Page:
We evaluated the usefulness of our FISH protocol to detect and quantify the target cells in complex species mixes and in environmental samples. The species mixes were prepared using the strains listed in Table Table1.1. Known numbers of Euplotes sp. cells were added to vials with 3 ml of artificial protistan mixes to achieve concentrations of 2, 4, and 8 Euplotes sp. cells/ml. The contents of five vials for each Euplotes sp. concentration were fixed and hybridized to Euplotes-specific probes as well as to the universal and nonsense probes as described above. The negative control contained no probe. All filters were counterstained with DAPI (see above) to obtain the total protistan count. The resulting filters were scanned to examine the specific and nonspecific staining of target and nontarget cells and to count the Cy-3-labeled Euplotes spp.
In addition, 10 Euplotes sp. cells were added to four samples (10 ml each) obtained from Sippewisset salt marsh, which were subsequently stained with the two Euplotes-specific probes. Controls included environmental samples with naturally occurring Euplotes spp. only. For each probe and control treatment, duplicate samples were processed as described above, and duplicate filters were prepared and scanned to detect the Cy-3-labeled target and nontarget cells.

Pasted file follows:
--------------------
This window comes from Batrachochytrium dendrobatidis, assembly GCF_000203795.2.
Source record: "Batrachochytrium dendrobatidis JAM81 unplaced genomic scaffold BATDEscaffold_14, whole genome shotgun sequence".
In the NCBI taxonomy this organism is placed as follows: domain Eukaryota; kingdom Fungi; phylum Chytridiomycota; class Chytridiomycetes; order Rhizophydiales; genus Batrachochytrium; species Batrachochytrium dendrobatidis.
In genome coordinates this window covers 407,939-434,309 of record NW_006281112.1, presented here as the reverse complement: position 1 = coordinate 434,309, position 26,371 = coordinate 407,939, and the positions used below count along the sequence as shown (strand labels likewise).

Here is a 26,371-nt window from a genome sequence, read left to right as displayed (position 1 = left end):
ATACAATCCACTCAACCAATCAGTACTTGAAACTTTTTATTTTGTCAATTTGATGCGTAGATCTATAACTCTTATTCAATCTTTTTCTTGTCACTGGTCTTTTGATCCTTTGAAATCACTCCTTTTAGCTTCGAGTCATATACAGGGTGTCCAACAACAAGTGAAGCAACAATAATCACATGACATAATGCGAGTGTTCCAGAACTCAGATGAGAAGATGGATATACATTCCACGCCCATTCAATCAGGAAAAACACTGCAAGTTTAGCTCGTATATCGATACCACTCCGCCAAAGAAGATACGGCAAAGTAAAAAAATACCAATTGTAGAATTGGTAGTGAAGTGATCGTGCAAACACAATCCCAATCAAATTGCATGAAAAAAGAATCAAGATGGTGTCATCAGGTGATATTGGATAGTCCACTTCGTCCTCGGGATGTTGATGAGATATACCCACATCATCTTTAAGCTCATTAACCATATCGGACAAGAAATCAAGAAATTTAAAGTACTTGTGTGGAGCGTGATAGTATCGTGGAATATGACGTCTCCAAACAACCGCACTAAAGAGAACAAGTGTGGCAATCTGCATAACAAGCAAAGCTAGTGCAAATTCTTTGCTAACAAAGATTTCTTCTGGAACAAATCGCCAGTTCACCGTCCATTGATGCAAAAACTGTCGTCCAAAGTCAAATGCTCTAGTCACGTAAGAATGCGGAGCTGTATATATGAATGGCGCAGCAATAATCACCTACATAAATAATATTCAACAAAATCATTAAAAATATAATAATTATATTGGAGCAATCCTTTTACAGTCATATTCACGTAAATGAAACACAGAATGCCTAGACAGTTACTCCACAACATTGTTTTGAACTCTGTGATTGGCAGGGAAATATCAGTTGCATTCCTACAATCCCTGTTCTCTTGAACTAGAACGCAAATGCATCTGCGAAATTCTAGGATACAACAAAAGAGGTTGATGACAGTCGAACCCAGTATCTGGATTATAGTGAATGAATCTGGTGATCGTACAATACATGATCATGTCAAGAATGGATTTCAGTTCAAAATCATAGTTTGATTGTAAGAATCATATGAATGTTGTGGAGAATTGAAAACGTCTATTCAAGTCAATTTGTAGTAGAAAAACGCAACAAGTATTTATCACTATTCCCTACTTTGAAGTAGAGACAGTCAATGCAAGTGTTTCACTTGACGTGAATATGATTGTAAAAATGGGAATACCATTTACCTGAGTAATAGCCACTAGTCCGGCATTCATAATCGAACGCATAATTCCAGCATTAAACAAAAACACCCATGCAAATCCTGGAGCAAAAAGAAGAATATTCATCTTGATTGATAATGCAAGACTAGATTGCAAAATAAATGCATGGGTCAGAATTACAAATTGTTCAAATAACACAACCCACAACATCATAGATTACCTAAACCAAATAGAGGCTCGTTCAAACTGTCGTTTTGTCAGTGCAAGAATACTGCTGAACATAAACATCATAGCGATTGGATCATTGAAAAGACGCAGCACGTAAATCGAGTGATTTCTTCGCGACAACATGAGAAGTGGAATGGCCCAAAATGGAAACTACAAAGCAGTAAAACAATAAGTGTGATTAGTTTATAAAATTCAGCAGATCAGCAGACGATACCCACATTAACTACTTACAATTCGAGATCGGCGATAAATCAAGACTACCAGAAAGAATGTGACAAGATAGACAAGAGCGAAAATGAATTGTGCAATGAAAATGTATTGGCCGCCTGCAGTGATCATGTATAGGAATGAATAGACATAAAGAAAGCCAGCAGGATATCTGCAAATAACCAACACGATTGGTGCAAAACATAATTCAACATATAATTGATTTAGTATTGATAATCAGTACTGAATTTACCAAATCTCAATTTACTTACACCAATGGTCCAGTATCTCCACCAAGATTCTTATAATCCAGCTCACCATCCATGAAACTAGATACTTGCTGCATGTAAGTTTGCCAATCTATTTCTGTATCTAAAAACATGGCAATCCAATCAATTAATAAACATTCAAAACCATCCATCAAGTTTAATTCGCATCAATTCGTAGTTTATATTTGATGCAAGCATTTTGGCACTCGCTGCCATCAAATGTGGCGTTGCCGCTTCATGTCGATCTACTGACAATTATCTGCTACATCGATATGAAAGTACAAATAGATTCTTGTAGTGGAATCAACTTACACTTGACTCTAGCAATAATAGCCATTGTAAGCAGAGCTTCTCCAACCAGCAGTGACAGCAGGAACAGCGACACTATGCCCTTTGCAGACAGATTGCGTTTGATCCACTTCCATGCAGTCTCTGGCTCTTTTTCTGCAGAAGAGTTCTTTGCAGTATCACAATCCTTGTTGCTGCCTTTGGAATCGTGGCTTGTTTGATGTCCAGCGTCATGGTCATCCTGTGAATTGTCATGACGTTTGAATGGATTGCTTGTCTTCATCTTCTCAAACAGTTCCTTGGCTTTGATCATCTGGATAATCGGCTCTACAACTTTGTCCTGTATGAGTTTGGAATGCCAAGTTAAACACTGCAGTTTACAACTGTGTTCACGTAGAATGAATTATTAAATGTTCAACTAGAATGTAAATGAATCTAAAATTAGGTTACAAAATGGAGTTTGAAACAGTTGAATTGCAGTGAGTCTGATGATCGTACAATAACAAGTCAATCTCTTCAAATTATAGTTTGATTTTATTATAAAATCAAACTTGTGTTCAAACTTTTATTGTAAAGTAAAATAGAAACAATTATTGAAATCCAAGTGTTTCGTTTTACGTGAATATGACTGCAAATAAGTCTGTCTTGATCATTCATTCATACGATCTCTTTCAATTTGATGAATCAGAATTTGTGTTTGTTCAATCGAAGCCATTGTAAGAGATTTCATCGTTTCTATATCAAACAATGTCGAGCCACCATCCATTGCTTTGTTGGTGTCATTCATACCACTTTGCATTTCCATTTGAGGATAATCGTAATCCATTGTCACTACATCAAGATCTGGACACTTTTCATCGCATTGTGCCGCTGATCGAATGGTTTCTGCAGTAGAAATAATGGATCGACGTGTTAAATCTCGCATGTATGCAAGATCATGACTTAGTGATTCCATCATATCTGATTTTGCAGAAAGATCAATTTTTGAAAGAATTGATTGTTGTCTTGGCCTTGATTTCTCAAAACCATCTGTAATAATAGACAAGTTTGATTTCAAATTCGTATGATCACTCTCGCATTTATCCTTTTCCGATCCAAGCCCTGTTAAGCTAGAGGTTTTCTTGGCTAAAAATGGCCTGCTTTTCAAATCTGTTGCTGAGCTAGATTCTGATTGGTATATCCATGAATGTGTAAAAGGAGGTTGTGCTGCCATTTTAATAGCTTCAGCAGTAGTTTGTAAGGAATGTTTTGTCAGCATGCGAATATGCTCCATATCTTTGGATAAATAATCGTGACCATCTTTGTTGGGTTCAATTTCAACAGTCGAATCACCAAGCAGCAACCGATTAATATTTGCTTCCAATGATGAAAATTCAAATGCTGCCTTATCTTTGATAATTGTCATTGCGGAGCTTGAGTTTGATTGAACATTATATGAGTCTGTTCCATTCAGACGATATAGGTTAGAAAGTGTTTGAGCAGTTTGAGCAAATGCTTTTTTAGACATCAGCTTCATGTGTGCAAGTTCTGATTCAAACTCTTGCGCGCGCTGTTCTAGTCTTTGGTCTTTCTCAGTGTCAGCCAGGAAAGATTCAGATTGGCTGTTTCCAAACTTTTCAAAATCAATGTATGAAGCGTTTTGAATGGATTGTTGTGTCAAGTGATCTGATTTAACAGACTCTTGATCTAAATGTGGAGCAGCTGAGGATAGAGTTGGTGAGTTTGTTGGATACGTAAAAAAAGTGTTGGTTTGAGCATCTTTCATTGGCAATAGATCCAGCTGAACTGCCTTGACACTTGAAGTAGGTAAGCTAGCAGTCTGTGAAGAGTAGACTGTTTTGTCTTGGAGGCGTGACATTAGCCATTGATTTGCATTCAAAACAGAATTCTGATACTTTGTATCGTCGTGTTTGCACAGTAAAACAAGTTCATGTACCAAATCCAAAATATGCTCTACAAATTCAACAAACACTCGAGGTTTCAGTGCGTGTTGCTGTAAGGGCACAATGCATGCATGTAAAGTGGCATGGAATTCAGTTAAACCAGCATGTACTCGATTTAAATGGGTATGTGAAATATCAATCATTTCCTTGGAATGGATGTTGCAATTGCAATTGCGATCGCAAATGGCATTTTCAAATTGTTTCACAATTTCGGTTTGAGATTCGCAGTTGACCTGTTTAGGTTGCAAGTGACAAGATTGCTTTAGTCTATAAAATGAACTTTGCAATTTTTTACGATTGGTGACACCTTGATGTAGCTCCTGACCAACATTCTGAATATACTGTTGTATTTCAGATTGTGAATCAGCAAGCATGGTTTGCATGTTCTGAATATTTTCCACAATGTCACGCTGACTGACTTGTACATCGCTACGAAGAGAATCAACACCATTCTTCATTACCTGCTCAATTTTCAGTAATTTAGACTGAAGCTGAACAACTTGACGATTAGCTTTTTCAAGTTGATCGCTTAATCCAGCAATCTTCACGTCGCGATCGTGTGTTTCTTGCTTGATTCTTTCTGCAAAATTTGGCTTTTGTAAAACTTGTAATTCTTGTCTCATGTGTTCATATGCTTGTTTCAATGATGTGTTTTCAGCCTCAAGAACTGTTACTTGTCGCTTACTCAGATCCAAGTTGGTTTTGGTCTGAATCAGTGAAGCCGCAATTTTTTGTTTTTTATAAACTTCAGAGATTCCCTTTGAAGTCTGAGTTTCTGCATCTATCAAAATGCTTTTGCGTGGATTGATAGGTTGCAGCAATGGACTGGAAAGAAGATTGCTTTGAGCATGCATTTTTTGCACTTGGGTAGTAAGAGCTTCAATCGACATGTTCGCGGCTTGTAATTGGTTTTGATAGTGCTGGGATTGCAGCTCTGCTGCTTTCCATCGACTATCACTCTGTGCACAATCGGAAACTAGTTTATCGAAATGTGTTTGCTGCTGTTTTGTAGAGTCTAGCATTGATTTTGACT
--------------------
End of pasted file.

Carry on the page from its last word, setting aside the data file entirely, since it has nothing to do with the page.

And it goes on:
The quality of fixation emerged as one of the most important factors determining the quality of SEM images. The majority of trials resulted in collapse of most cells and clearly substandard SEM images (a typical result is illustrated in Fig. Fig.2).2). We examined how the cell morphology was changed with each step of the FISH protocol and found that most damage occurred during the dehydration procedure. We addressed this both by modifying the way the cells were handled during FISH and by identifying the fixative that provided sufficient preservation of the cells. Of the nine different fixatives and their combinations tested, only the Bouin's fixative mixture supplemented with glutaraldehyde imparted enough rigidity to the cells such that they retained their shape during FISH and SEM. The qualitatively best combination of cell rigidity, strength of specific fluorescence signal, and low nonspecific background fluorescence was achieved at 50% Bouin's fixative (full-strength solution mixed with sample of equal volume) supplemented with 0.1 to 0.2% glutaraldehyde (see Fig. Fig.33 to to5).5). Interestingly, Bouin's fixative mixture (at a different concentration and with no glutaraldehyde added) was also found to be optimal for combining FISH and silver staining protocols for ciliate identification (7).